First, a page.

PaHKT1Phragmites australisCommon reedBAE44384.1
PtHKT1Populus trichocarpaPoplarEEF03794.1
PutHKT2;1Puccinellia tenuifloraAlkali grassACT21087.1
SbiHKT1;5Sorghum bicolorSorghumEES02856.1
SbiHKT1;3Sorghum bicolorSorghumEES04614.1
SbiHKT2;3Sorghum bicolorSorghumEER90327.1
SbHKT1Salicornia bigeloviiDwarf saltwortADG45565.1
SmHKT1Selaginella moellendorffiiStarry spike mossEFJ18587.1
SsHKT1Suaeda salsaSeepweedAAS20529.2
TaHKT1;5-DTriticum aestivumBread wheatABG33949.1
TaHKT2;1Triticum aestivumBread wheatAAA52749
TaHKT1;5-B1Triticum aestivumBread wheatABG33947.1
TaHKT1;5-B2Triticum aestivumBread wheatABG33948.1
TmHKT1;5-ATriticum monococcumEinkorn wheatABG33946.1
ThHKT1Thellungiella halophilaSalt cressBAJ34563.1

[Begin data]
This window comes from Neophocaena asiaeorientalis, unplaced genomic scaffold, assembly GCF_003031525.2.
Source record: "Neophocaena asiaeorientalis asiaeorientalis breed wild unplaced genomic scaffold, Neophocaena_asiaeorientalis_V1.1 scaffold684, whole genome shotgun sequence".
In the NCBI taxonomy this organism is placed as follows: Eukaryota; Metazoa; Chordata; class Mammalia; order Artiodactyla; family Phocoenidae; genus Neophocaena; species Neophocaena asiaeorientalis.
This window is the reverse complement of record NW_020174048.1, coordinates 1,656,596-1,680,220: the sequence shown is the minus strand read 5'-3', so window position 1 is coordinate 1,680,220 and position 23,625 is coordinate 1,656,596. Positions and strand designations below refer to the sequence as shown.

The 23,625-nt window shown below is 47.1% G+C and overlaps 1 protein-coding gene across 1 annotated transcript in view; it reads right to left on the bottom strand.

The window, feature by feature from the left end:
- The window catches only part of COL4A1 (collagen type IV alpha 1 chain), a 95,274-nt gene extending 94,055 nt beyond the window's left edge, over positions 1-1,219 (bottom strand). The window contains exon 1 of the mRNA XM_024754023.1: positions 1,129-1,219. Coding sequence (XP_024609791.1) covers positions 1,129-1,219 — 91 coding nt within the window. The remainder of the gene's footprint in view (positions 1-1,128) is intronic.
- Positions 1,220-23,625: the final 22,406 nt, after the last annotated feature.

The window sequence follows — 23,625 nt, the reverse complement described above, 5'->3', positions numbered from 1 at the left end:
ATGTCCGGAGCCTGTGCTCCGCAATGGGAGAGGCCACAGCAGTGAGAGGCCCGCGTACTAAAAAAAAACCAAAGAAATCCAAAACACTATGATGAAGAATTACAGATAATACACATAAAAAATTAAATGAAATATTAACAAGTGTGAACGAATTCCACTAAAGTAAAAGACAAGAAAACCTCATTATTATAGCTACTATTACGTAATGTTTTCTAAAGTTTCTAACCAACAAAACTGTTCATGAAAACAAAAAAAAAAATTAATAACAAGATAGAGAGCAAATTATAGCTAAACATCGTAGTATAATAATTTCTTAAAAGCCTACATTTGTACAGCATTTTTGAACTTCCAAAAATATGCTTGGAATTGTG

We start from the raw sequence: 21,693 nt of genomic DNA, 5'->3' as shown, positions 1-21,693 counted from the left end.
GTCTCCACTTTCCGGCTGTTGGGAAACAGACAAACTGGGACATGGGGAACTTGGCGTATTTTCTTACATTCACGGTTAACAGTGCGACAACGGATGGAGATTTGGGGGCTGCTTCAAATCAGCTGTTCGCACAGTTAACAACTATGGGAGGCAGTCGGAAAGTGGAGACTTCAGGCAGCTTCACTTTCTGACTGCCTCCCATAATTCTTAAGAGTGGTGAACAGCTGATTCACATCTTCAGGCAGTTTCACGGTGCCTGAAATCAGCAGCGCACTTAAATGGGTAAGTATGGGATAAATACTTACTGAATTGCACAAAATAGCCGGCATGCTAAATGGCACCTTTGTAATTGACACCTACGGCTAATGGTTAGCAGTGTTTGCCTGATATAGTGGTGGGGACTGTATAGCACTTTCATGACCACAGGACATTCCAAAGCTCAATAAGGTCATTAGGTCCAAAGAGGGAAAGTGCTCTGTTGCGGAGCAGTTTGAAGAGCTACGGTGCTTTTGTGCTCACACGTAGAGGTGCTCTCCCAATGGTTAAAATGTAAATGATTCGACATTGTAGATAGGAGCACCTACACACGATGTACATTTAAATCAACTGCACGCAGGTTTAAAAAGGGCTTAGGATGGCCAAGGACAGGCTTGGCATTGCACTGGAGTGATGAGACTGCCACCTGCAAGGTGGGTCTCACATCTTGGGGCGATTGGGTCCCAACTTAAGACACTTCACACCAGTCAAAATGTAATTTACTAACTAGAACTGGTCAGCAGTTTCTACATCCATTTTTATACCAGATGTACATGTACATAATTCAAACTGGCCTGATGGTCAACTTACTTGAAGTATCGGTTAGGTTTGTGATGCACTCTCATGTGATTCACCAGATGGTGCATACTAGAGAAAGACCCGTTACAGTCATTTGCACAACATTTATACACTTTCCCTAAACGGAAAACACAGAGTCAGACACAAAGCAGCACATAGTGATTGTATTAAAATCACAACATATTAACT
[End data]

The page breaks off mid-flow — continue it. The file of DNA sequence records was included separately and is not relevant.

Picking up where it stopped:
VvHKT1Vitis viniferaGrape vineXP_002270986.1
VvHKT1;3Vitis viniferaGrape vineXP_002267717.1
ZmHKT1Zea maysMaize/cornAEK27028.1
ScTRK1Saccharomyces cerevisiaeYeastAAA34728
ScTRK2Saccharomyces cerevisiaeYeastAAA35172
VpTrkHVibrio parahaemolyticusNot applicableQ87TN7.1
Table 2. The amino acid residues, given in three-letter codes, lining pores of the EcHKT1;2, OsHKT1;5 and VpTrkH transporters. The predicted selectivity filter residues are underlined.

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Table 2. The amino acid residues, given in three-letter codes, lining pores of the EcHKT1;2, OsHKT1;5 and VpTrkH transporters. The predicted selectivity filter residues are underlined.
ProteinAccession numberPore residues 1Residue number
EcHKT1;2AF176036_1ThrThrValSerSerMetSer91–97
AlaSerCysGlyPheValPro259–265
ArgHisThrGlyGluThrVal383–389
GlyAsnValGlyPheThrThr488–494
OsHKT1;5A2WNZ9.2ThrValSerSerMetValAla73–79
AlaAsnCysGlyPheValPro261–267
ArgHisSerGlyGluMetVal388–394
GlyAsnValGlyPheSerThr492–498
VpTrkHQ87TN7.1ThrThrThrGlyAlaThrVal110–116
AlaIleGlyGlyPheSerThr219–225
ThrThrAlaGlyPheThrThr319–325
AsnAsnLeuGlyProGlyLeu436–442

1Residues are coloured according to conservation predictions analysed by the ConSurf server [81]. Ijms 14 07660f3